Commercial Division Blog
IAS Court Did Not Err in Striking Defendants' Pleadings as a Discovery Sanction
On May 10, 2018, the First Department issued a decision in Rosengarten v. Born, 2018 NY Slip Op. 03465, affirming the striking of defendants' pleadings as a discovery sanction, explaining:
The motion court's decision to strike, based on a finding that defendants' conduct with respect to its discovery obligations was willful and contumacious and without reasonable excuse, was a proper exercise of its discretion. The record amply demonstrates that from the start of the discovery process defendants engaged in a pattern of willful and contumacious conduct by, inter alia, disregarding court orders despite being repeatedly warned of the ramifications of doing so, providing discovery responses that were unduly burdensome and without reviewing them, and otherwise failing to meaningfully comply with the discovery requests.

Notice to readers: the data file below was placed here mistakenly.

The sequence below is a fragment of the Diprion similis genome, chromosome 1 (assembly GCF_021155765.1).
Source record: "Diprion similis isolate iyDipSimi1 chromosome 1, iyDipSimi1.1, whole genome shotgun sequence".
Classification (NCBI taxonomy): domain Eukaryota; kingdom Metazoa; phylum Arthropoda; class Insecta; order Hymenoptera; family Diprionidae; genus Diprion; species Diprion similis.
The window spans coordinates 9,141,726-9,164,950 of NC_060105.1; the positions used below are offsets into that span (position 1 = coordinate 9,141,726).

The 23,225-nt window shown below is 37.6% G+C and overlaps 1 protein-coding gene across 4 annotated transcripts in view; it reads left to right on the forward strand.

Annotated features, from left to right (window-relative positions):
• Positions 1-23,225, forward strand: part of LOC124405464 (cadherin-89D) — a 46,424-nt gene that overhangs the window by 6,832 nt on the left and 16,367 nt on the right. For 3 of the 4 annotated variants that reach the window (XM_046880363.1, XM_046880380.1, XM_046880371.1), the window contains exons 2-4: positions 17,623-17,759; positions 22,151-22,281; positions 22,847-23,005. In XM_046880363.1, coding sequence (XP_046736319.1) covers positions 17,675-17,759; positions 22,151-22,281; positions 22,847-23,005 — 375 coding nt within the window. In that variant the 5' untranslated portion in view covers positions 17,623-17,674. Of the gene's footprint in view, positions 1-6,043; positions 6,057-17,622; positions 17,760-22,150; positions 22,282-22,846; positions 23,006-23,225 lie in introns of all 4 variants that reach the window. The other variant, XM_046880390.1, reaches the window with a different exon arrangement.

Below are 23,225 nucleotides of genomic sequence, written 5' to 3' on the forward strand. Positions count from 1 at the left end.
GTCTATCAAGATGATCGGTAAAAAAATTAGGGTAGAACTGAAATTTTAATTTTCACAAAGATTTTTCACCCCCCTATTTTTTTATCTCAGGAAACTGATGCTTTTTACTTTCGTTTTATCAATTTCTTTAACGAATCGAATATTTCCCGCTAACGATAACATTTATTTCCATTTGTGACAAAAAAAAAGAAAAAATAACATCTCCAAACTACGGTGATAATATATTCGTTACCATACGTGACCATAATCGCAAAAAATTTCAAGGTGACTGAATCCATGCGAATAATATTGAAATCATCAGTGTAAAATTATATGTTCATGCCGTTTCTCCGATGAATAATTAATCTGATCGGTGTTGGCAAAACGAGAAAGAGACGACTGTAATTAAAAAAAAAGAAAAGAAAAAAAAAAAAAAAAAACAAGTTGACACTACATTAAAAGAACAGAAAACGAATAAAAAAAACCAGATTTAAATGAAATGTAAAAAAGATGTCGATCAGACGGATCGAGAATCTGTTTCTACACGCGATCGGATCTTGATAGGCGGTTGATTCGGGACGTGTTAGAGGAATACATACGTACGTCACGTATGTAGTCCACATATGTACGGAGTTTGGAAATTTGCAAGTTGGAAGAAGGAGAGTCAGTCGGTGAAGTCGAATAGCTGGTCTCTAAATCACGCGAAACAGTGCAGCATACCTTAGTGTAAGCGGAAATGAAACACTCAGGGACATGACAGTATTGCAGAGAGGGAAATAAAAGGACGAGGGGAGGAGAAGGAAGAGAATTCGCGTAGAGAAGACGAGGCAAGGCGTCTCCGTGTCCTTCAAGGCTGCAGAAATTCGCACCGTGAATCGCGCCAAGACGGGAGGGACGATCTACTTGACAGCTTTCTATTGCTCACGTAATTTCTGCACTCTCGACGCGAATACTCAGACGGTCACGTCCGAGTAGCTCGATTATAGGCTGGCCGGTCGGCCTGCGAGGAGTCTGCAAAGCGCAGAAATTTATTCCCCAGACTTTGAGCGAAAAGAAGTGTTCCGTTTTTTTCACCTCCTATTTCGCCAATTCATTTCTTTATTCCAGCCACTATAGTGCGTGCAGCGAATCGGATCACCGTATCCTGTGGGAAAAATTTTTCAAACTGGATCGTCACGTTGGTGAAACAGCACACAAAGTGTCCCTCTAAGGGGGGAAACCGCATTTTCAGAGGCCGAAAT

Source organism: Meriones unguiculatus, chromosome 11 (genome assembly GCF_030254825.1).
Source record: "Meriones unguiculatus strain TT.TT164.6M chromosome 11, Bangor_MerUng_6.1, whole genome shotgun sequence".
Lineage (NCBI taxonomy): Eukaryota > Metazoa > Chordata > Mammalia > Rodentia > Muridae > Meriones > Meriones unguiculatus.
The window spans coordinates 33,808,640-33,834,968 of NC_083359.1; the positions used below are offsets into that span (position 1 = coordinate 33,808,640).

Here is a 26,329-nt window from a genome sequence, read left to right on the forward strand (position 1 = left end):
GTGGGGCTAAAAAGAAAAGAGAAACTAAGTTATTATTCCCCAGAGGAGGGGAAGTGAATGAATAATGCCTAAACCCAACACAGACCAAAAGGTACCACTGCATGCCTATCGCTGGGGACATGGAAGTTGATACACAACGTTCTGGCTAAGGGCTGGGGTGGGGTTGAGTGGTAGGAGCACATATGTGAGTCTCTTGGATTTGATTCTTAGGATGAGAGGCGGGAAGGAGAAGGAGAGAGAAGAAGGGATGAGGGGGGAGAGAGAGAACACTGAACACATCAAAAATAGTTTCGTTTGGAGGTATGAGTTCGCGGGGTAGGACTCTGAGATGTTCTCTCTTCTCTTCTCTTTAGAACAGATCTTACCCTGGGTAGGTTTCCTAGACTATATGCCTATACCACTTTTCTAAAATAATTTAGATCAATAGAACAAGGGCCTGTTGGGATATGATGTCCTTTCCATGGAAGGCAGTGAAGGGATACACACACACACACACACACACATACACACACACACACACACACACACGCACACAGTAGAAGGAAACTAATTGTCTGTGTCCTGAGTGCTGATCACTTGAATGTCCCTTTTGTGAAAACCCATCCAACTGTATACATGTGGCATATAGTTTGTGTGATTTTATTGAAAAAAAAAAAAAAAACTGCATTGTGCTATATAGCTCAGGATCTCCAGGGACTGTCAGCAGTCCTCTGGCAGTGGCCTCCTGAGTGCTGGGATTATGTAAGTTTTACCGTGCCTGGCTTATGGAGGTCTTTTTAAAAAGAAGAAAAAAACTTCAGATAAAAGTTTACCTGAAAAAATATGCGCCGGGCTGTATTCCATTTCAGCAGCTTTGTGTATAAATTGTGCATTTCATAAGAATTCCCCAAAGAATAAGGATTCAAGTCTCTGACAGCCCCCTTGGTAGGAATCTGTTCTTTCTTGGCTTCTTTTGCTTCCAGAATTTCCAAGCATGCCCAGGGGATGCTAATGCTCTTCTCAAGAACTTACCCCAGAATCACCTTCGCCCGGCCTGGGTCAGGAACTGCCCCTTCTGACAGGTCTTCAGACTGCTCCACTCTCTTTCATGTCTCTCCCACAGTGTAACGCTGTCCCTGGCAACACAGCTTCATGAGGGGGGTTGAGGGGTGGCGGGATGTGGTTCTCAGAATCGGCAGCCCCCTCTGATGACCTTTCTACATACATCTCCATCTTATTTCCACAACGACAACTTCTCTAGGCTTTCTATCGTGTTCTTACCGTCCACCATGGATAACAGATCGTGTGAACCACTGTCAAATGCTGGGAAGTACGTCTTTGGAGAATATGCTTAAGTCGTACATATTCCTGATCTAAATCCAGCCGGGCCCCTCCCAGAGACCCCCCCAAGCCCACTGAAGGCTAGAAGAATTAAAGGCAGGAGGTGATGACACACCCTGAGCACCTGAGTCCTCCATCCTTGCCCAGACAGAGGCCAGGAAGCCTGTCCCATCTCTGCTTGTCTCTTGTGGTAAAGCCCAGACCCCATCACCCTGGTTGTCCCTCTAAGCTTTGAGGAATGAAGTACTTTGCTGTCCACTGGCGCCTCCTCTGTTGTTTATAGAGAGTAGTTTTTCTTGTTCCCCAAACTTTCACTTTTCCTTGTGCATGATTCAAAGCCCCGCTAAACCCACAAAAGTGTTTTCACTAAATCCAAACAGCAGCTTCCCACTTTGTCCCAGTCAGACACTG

(Internal quotations and citations omitted).
A big part of complex commercial litigation is giving, receiving and evaluating evidence (this is called "discovery"). This decision discusses the problem of litigants not performing their discovery obligations. Contact Schlam Stone & Dolan partner John Lundin at firstname.lastname@example.org if you or a client has a question regarding discovery obligations (and what to do if a litigant is not honoring those obligations).